• Small Enough to Do and Big Enough to Matter: How does one start from scratch to encourage and strengthen Christian institutional leaders or the health of congregations? How does one know what to do at any given moment so those tasks add up in a way that results in progress over the long term?
  • Where Have All the Women Leaders Gone? For the last half-century, women, especially Christian women, have chaffed between competing, anemic ideologies about how we should spend our lives. In part, that’s why today’s women aren’t as interested in ambitious careers and high-level positions. We have yet to receive a robust, comprehensive vision of what is possible in a single human life.
  • 12 Things to Do After Graduating: All of a sudden, they’re supposed to be adults. Yet all they’ve ever been is students. What do you do when there’s no class schedule? What do you do when you have to cook for yourself, clean for yourself? What do you do when, suddenly, you go from being the golden child to just another kid trying to get a job at Starbucks?

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Flotsam and jetsam (5/8)

Good Reads

  • Is That God Talking? I still remember how startled I was when a young woman I was interviewing told me God had spoken to her, audibly.
  • Lack of sleep blights pupils’ education: Sleep deprivation is a significant hidden factor in lowering the achievement of school pupils, according to researchers carrying out international education tests.
  • Is Bad Doctrine Sin? I suppose that I want bad doctrine to always be sin. That way, it is easy for me to explain why people don’t agree with me. If we are not on the same page theologically, the answer is simple: they are in sinful rebellion to the truth.

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Flotsam and jetsam (5/6)

Good Reads

  • When Christians become a ‘hated minority’: We’ve heard of the “down-low” gay person who keeps his or her sexual identity secret for fear of public scorn. But Sprigg and other evangelicals say changing attitudes toward homosexuality have created a new victim: closeted Christians who believe the Bible condemns homosexuality but will not say so publicly for fear of being labeled a hateful bigot.
  • When We Hate What We Love: Unplugging alone was not a remedy to relationship, to productivity, or to much of anything else.

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Flotsam and jetsam (5/3)

don't mess with father and son day

Good Reads

  • You Can’t Pack Everything Into Your Sermon: Just like a Dad has to break it to his little girl that she cannot bring 7 stuffed animals and 4 dollies, so to the preacher needs to break it to himself that he can’t bring every good quote that Tim Keller has ever said about the gospel. For the sake of your family, you have to leave some stuff behind.
  • Why Isn’t Servant Leadership More Prevalent? With servant leadership, a leader’s primary role is to serve employees. Everyone from Lao-Tzu to Max De Pree thinks this a wonderful model. Why then, asks Professor Jim Heskett, is this style so rare among CEOs?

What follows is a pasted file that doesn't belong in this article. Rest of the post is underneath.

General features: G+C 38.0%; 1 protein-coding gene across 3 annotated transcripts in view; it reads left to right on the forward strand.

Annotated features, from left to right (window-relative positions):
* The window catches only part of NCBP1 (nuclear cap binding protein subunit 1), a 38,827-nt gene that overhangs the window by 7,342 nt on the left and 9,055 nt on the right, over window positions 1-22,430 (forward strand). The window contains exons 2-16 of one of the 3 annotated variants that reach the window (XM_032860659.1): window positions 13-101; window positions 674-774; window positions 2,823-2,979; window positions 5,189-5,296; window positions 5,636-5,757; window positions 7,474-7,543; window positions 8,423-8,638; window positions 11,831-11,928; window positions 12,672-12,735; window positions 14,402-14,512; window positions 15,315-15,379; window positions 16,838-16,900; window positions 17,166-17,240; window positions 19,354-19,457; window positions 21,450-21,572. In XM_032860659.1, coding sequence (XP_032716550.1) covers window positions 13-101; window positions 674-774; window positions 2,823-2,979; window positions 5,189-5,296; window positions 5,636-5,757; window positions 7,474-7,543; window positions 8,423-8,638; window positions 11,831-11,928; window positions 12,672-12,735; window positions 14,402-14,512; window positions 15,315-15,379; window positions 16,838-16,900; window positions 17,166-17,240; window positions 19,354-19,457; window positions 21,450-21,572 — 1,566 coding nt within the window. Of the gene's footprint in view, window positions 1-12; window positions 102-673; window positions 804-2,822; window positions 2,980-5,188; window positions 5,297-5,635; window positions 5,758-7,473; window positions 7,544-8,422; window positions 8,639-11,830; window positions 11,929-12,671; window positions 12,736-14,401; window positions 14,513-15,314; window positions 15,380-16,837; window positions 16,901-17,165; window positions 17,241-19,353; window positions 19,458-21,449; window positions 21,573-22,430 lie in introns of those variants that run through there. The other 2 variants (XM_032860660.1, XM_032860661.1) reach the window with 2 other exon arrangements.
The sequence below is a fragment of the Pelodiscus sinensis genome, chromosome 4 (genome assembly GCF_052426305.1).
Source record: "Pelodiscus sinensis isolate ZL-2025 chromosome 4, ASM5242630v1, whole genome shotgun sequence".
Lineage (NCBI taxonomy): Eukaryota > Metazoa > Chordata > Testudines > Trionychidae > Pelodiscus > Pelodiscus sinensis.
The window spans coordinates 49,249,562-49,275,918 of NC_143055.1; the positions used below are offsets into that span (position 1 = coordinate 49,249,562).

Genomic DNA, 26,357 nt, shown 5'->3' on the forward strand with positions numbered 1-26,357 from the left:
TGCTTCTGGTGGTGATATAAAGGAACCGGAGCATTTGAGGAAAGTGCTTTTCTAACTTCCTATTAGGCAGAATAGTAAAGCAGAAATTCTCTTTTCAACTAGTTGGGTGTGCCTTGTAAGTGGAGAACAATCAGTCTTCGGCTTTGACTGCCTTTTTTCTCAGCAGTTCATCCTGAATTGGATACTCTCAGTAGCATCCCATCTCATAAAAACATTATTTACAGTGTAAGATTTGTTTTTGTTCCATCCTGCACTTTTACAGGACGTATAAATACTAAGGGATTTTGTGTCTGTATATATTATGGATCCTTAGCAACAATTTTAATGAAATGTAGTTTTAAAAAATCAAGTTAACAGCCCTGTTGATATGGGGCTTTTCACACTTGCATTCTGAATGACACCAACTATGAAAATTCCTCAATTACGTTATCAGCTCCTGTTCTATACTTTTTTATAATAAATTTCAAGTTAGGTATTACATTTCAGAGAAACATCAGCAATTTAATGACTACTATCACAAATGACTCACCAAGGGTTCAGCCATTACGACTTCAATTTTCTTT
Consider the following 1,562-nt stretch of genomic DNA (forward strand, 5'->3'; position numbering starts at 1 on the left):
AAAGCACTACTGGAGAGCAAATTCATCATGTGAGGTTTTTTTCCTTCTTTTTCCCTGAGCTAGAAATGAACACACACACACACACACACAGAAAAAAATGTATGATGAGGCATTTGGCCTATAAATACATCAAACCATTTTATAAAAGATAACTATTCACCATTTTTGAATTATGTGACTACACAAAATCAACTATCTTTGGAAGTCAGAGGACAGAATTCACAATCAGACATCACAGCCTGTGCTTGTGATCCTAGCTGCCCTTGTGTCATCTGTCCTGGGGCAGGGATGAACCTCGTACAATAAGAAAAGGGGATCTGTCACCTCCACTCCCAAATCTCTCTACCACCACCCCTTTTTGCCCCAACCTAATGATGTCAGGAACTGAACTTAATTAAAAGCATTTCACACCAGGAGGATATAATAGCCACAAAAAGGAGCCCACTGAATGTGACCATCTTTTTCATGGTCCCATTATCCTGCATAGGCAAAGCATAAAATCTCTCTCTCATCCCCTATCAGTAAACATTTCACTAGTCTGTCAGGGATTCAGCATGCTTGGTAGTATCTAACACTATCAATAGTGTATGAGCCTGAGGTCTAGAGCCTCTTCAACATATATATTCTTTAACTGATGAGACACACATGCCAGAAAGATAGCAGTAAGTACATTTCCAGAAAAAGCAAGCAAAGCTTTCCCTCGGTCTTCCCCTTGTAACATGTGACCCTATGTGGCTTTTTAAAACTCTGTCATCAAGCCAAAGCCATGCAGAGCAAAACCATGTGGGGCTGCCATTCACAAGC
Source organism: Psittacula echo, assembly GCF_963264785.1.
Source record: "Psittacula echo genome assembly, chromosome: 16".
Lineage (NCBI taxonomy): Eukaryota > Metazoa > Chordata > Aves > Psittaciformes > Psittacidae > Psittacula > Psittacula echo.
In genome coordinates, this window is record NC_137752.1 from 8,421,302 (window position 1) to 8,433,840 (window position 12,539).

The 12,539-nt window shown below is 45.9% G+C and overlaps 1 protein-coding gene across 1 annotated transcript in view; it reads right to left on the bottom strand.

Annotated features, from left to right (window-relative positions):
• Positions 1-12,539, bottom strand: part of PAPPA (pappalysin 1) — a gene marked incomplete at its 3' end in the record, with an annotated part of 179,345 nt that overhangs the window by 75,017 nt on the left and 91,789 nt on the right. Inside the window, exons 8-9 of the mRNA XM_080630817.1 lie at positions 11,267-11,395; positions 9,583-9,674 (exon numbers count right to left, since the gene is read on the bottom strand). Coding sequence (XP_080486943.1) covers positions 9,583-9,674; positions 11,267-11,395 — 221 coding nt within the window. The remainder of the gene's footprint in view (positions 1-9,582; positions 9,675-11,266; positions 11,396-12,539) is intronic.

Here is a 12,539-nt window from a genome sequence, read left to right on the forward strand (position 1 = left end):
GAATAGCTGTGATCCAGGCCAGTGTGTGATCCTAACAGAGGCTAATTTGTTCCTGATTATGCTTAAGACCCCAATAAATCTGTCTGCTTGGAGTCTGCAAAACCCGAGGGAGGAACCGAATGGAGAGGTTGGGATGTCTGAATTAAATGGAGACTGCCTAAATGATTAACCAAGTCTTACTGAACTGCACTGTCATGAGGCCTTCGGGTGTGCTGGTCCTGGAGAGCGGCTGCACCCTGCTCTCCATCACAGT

• Are Christian Statistical Researchers Like Jesus, the Pharisees, or Oliver Stone? There’s nothing new about people’s claiming that they’re like Jesus while other people are not (see “Historical Jesus, Quest for the”), but a stroll through the annals of Christian History shows us that whenever these episodes arise, the most interesting thing to watch is how people wind up defining the person and work of Jesus. Invariably, the temptation when deciding who among us is the most like Christ is to stack the deck beforehand by defining Christ in ways that make Him most like me.
  • Why You Should Not Listen to Me: Influence. It’s a funny thing. It’s inescapable–someone will always be perceived to have it or not have it, to either use or misuse it.

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April’s Top Posts

In case you missed anything, here are our top posts from the last month. We had a great time exploring our personalities (introversion and extroversion), my upcoming transition to the doctoral program at Wheaton College, the nature of heresy, and the relationship between the mind and worship. All in all, it was a good month!

Flotsam and jetsam (4/26)

Good Reads

  • Isolated in America: I wonder if social isolation — not extremist religion or Chechen roots — explains the two brothers who set off bombs during the Boston Marathon, killing three and wounding more than 170.
  • Foster a Culture of Gratitude: Research on gratitude and appreciation demonstrates that when employees feel valued, they have high job satisfaction, are willing to work longer hours, engage in productive relationships with co-workers and supervisors, are motivated to do their best, and work towards achieving the company’s goals.